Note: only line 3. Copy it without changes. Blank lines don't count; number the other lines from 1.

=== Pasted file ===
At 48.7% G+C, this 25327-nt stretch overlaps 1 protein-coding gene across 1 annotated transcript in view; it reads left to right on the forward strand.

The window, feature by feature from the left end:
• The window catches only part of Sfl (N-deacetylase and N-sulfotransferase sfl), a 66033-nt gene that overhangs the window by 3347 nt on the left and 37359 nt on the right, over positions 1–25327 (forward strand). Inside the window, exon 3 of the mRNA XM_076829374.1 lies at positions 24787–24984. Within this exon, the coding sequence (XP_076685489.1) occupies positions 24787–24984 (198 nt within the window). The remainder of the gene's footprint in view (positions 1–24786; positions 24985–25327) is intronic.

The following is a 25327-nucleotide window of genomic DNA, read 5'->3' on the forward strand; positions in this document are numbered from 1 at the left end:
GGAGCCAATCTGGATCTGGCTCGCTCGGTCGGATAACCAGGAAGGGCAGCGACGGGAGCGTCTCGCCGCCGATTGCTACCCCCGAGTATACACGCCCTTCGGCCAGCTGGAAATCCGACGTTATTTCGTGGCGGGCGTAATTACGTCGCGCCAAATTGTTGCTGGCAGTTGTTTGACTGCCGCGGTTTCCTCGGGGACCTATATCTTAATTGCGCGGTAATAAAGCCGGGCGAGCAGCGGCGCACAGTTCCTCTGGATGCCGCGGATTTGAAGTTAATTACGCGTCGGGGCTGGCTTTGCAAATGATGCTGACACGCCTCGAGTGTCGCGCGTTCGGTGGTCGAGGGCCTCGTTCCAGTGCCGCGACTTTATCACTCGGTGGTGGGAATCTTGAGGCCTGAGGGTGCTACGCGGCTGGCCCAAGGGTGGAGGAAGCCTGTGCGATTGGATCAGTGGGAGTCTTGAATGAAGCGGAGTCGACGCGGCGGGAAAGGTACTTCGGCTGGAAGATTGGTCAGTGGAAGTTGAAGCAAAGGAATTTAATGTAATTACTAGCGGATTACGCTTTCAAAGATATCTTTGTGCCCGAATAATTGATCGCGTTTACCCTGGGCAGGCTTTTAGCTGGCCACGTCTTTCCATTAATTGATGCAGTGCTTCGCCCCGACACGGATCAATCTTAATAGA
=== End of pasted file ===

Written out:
• The window catches only part of Sfl (N-deacetylase and N-sulfotransferase sfl), a 66033-nt gene that overhangs the window by 3347 nt on the left and 37359 nt on the right, over positions 1–25327 (forward strand). Inside the window, exon 3 of the mRNA XM_076829374.1 lies at positions 24787–24984. Within this exon, the coding sequence (XP_076685489.1) occupies positions 24787–24984 (198 nt within the window). The remainder of the gene's footprint in view (positions 1–24786; positions 24985–25327) is intronic.